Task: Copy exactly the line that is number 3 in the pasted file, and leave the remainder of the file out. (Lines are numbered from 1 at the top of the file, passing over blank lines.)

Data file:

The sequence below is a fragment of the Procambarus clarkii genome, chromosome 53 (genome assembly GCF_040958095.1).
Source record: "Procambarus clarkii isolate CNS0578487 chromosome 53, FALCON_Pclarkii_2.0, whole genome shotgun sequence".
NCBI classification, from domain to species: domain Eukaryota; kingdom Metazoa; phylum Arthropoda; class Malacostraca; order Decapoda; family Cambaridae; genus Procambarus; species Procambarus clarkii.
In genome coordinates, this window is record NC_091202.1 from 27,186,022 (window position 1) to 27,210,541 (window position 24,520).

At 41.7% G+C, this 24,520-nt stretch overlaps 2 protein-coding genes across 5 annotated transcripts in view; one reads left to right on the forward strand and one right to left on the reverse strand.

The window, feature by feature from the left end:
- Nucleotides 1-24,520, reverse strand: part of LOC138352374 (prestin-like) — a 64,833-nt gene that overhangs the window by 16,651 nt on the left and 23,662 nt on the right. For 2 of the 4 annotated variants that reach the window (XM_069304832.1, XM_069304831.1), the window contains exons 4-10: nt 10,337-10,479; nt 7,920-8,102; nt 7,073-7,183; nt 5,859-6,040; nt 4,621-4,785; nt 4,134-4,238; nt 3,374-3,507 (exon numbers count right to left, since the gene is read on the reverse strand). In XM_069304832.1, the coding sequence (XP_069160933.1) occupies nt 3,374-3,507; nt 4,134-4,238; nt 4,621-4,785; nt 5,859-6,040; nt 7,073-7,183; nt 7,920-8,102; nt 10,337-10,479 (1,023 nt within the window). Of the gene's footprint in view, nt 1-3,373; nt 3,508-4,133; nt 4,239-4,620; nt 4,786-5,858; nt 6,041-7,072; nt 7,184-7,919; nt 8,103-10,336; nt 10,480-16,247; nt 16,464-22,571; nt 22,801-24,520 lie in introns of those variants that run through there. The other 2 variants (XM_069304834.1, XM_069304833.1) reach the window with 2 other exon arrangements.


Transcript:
NCBI classification, from domain to species: domain Eukaryota; kingdom Metazoa; phylum Arthropoda; class Malacostraca; order Decapoda; family Cambaridae; genus Procambarus; species Procambarus clarkii.